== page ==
صور الصفحة
PDF
النشر الإلكتروني

The sweet song died, and a vague unrest
And a nameless longing filled her breast,

A wish, that she hardly dared to own,
For something better than she had known.

The Judge rode slowly down the lane,
Smoothing his horse's chestnut mane.

He drew his bridle in the shade

Of the apple-trees, to greet the maid,

And ask a draught from the spring that flowed
Through the meadows across the road.

She stooped where the cool stream bubbled up,
And filled for him her small tin cùp,

And blushed as she gave it, looking down
On her feet so bare, and her tattered gown.

[ocr errors]
[ocr errors]

Thanks!" said the Judge, a sweeter draught From a fairer hand was never quaffed.”

He spoke of the grass, and flowers, and trees,
Of the singing birds and the humming bees;

Then talked of the haying, and wondered whether
The cloud in the west would bring foul weather.

And Maud forgot her brier-torn gown,
And her graceful ankles bare and brown;

And listened, while a pleased surprise
Looked from her long-lashed hazel eyes..

At last, like one who for delay
Seeks a vain excuse, he rode away.

Maud Muller looked and sighed: “Ah, me!
That I the Judge's bride might be!

"He would dress me up in silks so fine,
And praise and toast me at his wine.

[ocr errors][merged small]

"I'd dress my mother so grand and gay, And the baby should have a new toy each day.

"And I'd feed the hungry and clothe the poor, And all should bless me who left our door."

The Judge looked back as he climbed the hill, And saw Maud Muller standing still.

"A form more fair, a face more sweet, Ne'er hath it been my lot to meet.

"And her modest answer and graceful air, Show her wise and good as she is fair.

"Would she were mine, and I to-day, Like her, a harvester of hay:

66

No doubtful balance of rights and wrongs, Nor weary lawyers with endless tongues,

"But low of cattle and song of birds, And health and quiet and loving words."

But he thought of his sisters, proud and cold,
And his mother, vain of her rank and gold.

So, closing his heart, the Judge rode on,
And Maud was left in the field alone.

But the lawyers smiled that afternoon,
When he hummed in court an old love-tune;

And the young girl mused beside the well,
Till the rain on the unraked clover fell.

He wedded a wife of richest dower,
Who lived for fashion, as he for power.

Yet oft, in his marble hearth's bright glow,
He watched a picture come and go :

And sweet Maud Muller's hazel eyes
Looked out in their innocent surprise.

Oft when the wine in his glass was red
He longed for the wayside well instead ;

And closed his eyes on his garnished rooms,
To dream of meadows and clover blooms.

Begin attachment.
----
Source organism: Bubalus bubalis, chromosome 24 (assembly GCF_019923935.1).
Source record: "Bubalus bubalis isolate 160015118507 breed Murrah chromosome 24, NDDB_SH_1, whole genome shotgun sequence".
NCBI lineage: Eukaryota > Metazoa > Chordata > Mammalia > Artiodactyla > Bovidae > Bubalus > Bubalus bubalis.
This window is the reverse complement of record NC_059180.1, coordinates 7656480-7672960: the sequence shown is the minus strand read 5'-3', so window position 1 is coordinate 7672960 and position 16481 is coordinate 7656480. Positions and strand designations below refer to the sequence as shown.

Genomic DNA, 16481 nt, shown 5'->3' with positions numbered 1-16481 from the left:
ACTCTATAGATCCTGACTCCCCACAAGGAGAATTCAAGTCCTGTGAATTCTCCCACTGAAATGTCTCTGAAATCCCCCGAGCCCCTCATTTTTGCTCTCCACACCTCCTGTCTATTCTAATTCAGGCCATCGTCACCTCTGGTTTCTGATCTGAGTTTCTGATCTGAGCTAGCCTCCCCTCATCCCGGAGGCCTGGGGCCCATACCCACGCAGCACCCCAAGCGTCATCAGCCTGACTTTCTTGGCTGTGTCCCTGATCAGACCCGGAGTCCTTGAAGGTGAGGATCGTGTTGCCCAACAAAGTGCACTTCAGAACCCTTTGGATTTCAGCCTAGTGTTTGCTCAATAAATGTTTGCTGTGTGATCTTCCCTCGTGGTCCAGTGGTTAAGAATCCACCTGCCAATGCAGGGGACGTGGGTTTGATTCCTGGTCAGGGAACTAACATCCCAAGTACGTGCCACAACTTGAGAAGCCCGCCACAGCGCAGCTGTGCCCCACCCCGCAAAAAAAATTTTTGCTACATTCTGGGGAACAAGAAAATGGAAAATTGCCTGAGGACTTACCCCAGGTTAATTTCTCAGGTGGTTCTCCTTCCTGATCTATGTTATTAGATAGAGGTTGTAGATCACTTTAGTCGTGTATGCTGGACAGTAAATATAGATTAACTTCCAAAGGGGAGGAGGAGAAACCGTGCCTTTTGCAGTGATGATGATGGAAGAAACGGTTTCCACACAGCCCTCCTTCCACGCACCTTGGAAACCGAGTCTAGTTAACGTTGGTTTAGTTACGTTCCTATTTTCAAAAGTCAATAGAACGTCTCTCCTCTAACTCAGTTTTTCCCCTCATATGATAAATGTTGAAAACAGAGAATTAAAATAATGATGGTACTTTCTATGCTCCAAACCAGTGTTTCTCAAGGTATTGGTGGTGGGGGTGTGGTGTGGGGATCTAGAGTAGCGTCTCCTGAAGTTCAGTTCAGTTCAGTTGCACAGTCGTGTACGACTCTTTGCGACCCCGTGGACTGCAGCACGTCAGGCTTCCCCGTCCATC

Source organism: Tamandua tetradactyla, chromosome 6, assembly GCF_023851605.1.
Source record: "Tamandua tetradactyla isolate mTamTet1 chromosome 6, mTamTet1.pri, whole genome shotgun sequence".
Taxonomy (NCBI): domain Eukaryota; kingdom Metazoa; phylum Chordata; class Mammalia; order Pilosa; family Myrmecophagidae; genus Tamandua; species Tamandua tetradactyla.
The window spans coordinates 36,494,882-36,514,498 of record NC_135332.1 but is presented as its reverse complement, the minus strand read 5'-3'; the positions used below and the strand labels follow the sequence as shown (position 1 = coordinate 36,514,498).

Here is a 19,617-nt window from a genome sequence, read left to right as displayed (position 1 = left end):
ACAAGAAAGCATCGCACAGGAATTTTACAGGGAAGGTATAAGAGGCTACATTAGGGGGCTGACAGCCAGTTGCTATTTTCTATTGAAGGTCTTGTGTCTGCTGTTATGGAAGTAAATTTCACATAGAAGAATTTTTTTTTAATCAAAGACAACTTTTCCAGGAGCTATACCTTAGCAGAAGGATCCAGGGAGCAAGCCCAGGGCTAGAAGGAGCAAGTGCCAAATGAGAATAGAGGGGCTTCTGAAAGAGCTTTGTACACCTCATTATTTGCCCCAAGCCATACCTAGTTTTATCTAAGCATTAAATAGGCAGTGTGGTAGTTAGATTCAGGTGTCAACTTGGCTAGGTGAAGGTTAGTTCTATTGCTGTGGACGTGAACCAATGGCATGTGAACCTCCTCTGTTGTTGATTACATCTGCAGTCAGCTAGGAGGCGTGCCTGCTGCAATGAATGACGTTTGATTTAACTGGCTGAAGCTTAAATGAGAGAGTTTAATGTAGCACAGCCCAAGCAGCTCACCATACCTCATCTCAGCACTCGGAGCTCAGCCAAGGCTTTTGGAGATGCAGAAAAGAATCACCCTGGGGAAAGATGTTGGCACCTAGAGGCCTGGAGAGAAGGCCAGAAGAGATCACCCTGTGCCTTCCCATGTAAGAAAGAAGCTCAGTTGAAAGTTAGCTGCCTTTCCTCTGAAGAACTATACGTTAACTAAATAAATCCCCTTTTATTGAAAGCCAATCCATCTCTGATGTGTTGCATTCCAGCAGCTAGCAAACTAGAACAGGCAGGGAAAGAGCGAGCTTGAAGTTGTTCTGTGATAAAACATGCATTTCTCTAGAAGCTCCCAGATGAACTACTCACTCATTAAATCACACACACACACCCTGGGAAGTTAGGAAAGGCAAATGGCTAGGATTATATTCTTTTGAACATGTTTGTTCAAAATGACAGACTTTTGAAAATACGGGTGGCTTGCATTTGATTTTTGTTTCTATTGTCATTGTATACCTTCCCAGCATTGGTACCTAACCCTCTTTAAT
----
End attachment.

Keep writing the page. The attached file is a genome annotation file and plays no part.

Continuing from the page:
And the proud man sighed, with a secret pain, "Ah, that I were free again!

"Free as when I rode that day,

Where the barefoot maiden raked her hay."

She wedded a man unlearned and poor,
And many children played round her door.

But care and sorrow, and childbirth pain,
Left their traces on heart and brain.

And oft, when the summer sun shone hot
On the new-mown hay in the meadow lot,

And she heard the little spring brook fall
Over the roadside, through the wall,

In the shade of the apple-tree again
She saw a rider draw his rein :

And, gazing down with timid grace,
She felt his pleased eyes read her face.

Sometimes her narrow kitchen walls
Stretched away into stately halls ;

The weary wheel to a spinnet turned,
The tallow candle an astral burned,

And for him who sat by the chimney lug,
Dozing and grumbling o'er pipe and mug,

A manly form at her side she saw,
And joy was duty, and love was law.

Then she took up her burden of life again,
Saying only, "It might have been!"

Alas for maiden, alas for Judge,

For rich repiner and household drudge!

God pity them both! and pity us all,
Who vainly the dreams of youth recall.

For of all sad words of tongue or pen,

[ocr errors]

The saddest are these: It might have been!"

Ah, well! for us all some sweet hope lies,
Deeply buried from human eyes;

And, in the hereafter, angels may
Roll the stone from its grave away!

[blocks in formation]

Health that mocks the doctor's rules,
Knowledge never learned of schools,
Of the wild bee's morning chase,
Of the wild-flower's time and place,
Flight of fowl and habitude

Of the tenants of the wood;
How the tortoise bears his shell,
How the woodchuck digs his cell,
And the ground-mole sinks his well;
How the robin feeds her young,
How the oriole's nest is hung;

Where the whitest lilies blow,
Where the freshest berries grow,
Where the ground-nut trails its vine,
Where the wood-grape's clusters shine;
Of the black wasp's cunning way,
Mason of his walls of clay,

And the architectural plans

[blocks in formation]
« السابقةمتابعة »